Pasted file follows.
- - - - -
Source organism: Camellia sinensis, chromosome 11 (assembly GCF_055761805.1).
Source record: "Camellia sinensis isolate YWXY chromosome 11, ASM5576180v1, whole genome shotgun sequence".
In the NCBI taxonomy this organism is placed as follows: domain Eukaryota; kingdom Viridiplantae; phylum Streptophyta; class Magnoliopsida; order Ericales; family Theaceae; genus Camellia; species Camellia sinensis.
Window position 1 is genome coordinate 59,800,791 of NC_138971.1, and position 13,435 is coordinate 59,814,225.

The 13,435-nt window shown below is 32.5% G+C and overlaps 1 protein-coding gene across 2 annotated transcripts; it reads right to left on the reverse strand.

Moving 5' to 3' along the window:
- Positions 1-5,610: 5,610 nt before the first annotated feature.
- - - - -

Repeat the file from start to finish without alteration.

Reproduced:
Source organism: Camellia sinensis, chromosome 11 (assembly GCF_055761805.1).
Source record: "Camellia sinensis isolate YWXY chromosome 11, ASM5576180v1, whole genome shotgun sequence".
In the NCBI taxonomy this organism is placed as follows: domain Eukaryota; kingdom Viridiplantae; phylum Streptophyta; class Magnoliopsida; order Ericales; family Theaceae; genus Camellia; species Camellia sinensis.
Window position 1 is genome coordinate 59,800,791 of NC_138971.1, and position 13,435 is coordinate 59,814,225.

The 13,435-nt window shown below is 32.5% G+C and overlaps 1 protein-coding gene across 2 annotated transcripts; it reads right to left on the reverse strand.

Moving 5' to 3' along the window:
- Positions 1-5,610: 5,610 nt before the first annotated feature.